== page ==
Automation of Documentation: It is a well-known fact that legal proceedings involve voluminous documents. It is one of the biggest challenges faced by law firms and lawyers in arranging, managing, and preserving the documents of assorted clients while maintaining the confidentiality of the same. Artificial Intelligence has again stood the test of efficiency due to intelligent arrangement and categorization of the relevant documents. For instance, the evolving Robotic Process Automation (RPA) and optical character recognition (OCR) can be used for the management of bulky documents without changing their structure thereby reducing the back-office costs.
Intellectual Property: The application of AI helps in the administration of Intellectual Property (IP) and in providing insights into the IP portfolios. For instance, WIPO Translate and WIPO Brand Image Search leverages AI-based applications for automated translation and image recognition.
The automatic classification of patents and goods and services for trademark applications are other promising areas for the application of AI. According to WIPO Magazine in May 2018, WIPO launched an automatic patent classification tool IPCCAT- neural for the International Patent Classification (IPC) system using neural network technology. This new tool will be retrained annually with updated patent information and will help patent examiners access and search “prior art” more easily. This, of course, is an important basis for establishing the patentability of an invention.
Electronic Billing: In recent decades, AI tools have helped lawyers and law firms in preparing invoices. Such technology provides for accurate and transparent billing for the work done by a lawyer. Thus, Artificial Intelligence has proved to be beneficial not only for lawyers but for clients as well.
Creation of Data Pool: AI may best be applied by lawyers and law firms to create a pool of their data based on their practice areas in the field of law. For any industry or business, data is useless unless it is used to make decisions and provide insights. Thus, AI can help lawyers, law firms, and in-house legal teams to make these natural connections and use their data to perform their work.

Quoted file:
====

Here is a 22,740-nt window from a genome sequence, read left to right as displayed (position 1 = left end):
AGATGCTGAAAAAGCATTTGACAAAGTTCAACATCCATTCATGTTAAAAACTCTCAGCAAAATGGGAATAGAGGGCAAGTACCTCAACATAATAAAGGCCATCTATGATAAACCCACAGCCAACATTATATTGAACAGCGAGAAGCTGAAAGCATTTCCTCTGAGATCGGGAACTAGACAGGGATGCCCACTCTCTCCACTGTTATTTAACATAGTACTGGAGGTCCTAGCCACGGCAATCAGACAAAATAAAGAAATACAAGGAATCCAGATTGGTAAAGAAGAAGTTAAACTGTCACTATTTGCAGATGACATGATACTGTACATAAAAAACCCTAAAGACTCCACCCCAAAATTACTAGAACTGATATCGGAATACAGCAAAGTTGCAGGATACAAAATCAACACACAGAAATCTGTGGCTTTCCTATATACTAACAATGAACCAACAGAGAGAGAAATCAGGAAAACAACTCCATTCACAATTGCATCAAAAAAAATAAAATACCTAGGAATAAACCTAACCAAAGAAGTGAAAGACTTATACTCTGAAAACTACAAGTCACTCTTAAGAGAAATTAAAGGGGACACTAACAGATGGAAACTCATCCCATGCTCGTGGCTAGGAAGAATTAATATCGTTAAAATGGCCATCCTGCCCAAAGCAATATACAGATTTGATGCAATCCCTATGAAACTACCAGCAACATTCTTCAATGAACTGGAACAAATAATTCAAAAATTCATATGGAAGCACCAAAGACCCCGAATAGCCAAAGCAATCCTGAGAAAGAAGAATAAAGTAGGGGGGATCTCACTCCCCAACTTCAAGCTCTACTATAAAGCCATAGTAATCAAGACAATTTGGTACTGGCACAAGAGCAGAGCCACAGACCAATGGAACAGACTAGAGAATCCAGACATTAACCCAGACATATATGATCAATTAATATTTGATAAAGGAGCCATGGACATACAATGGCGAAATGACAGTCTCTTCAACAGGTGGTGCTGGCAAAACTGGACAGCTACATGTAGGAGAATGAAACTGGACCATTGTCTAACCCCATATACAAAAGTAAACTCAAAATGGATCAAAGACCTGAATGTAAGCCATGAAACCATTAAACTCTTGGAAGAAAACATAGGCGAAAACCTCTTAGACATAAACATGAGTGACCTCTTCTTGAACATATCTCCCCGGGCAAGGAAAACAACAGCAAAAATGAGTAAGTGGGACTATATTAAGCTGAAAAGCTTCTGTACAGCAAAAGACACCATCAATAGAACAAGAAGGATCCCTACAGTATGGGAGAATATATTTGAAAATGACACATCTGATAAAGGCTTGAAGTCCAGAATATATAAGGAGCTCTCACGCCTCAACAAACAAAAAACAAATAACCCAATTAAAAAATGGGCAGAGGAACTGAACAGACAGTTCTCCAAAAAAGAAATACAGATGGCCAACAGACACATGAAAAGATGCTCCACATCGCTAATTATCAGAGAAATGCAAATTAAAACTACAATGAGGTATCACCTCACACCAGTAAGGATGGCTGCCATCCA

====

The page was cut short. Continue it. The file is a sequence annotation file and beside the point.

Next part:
Challenges Faced by AI
The application of Artificial Intelligence has manifested substantial results in every industry. In the legal system, there are certain doubts regarding its reliability, particularly when it comes to confidentiality and ethical considerations.
Another reason for the non-acceptance of Artificial intelligence by lawyers and law firms is the budget constraints and cost involved in employing AI. The Indian legal system is the combination of in-house counsels, tier-1 law firms, mid-size tier firms, and lawyers working individually. Thus, it becomes difficult for lawyers and mid and small size law firms to adopt efficient but exorbitant artificial intelligence tools.
Artificial Intelligence is bound to transform the practice of law in drastic ways. At present, the implication of AI in law is only limited to Microsoft Word, email, and search engines. Considering the size and needs of the legal market, this furnishes a significant opportunity for using AI tools and software. These solutions can help lawyers in saving their time, energy and efforts, and work more efficiently.
Thus, the acceptance of Artificial Intelligence will unlock massive opportunities to transform and revitalize the legal system.